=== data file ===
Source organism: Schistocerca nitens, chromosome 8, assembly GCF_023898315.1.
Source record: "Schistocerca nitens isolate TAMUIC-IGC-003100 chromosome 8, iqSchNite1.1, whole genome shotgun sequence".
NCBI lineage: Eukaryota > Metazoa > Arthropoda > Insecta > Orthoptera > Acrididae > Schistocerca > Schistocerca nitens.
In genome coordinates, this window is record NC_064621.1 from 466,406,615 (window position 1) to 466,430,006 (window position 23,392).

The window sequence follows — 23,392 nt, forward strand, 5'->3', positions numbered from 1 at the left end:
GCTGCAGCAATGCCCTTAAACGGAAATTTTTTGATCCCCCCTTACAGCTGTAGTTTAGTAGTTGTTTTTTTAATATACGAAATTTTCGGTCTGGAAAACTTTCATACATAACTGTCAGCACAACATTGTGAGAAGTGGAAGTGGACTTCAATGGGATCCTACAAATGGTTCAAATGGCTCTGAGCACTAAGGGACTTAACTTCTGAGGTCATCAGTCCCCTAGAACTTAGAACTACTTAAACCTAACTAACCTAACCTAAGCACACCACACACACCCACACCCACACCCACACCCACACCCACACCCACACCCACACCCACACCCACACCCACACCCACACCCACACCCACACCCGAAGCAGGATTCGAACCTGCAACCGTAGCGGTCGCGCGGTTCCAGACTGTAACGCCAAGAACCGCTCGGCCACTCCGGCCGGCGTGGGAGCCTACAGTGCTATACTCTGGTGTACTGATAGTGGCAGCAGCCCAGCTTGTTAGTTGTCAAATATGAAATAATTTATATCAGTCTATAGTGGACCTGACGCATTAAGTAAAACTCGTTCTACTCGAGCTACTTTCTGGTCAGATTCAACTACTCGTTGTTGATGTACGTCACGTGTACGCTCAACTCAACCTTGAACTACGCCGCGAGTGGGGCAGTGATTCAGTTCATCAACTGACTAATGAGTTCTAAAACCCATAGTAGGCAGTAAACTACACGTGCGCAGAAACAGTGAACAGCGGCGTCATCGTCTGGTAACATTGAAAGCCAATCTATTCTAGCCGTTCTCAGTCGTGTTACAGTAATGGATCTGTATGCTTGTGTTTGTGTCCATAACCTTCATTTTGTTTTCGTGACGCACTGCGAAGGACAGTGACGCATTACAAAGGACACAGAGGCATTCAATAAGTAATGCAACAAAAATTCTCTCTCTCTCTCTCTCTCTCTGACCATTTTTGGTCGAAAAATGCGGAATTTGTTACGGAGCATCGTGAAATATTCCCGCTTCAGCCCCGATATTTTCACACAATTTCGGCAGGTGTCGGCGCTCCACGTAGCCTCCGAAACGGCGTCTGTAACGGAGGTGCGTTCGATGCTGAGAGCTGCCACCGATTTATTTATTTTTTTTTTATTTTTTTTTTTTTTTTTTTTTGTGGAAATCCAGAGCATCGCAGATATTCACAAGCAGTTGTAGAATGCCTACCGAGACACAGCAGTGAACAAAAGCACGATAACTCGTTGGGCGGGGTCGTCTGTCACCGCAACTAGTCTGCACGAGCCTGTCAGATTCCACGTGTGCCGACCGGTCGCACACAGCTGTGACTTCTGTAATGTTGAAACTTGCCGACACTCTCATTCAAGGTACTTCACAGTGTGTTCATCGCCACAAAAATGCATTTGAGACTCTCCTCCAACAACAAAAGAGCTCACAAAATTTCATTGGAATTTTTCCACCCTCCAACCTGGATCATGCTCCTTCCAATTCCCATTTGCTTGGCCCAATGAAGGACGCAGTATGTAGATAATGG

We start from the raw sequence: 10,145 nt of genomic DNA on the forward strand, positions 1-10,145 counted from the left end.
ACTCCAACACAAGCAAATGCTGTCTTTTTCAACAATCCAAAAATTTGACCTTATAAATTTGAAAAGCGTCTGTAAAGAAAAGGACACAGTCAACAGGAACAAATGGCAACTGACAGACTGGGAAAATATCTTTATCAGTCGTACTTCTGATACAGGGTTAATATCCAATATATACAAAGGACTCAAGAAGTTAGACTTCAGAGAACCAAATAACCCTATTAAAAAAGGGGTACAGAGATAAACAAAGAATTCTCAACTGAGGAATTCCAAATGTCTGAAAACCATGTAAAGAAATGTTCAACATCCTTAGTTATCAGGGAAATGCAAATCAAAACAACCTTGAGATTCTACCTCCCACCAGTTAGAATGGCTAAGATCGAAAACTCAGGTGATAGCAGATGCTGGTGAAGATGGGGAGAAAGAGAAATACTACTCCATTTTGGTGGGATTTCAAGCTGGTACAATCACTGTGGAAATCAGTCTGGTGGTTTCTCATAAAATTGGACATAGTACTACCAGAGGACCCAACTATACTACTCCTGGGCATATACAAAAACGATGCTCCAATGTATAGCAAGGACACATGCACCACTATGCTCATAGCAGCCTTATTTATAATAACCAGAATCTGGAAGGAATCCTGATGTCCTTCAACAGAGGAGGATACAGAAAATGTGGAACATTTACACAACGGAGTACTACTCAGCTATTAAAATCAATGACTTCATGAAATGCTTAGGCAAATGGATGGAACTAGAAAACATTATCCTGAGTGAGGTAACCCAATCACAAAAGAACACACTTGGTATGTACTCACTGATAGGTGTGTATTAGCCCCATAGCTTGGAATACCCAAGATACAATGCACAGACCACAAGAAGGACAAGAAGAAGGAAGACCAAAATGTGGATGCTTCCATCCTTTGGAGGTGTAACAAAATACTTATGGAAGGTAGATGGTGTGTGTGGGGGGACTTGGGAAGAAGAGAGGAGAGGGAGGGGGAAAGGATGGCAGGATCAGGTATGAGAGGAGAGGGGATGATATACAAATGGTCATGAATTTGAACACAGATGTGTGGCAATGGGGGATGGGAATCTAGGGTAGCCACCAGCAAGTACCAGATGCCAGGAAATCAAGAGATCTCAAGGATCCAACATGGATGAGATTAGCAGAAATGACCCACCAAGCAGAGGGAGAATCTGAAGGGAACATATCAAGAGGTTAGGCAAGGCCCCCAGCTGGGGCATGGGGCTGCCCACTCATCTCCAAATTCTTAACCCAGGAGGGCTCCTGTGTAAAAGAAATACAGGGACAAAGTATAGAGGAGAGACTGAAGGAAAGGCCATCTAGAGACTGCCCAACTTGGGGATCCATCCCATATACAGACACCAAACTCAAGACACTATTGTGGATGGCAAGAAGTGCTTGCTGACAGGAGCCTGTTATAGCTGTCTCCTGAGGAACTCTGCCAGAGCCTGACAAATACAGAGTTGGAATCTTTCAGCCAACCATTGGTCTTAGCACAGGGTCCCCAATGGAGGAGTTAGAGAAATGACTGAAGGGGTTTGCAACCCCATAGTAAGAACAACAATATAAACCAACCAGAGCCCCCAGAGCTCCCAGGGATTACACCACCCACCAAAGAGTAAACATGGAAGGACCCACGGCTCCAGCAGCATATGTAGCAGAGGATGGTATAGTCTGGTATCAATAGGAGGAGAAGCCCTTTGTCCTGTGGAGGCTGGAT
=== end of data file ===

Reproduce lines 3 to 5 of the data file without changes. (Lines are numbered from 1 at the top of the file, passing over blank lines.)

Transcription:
NCBI lineage: Eukaryota > Metazoa > Arthropoda > Insecta > Orthoptera > Acrididae > Schistocerca > Schistocerca nitens.
In genome coordinates, this window is record NC_064621.1 from 466,406,615 (window position 1) to 466,430,006 (window position 23,392).

The window sequence follows — 23,392 nt, forward strand, 5'->3', positions numbered from 1 at the left end: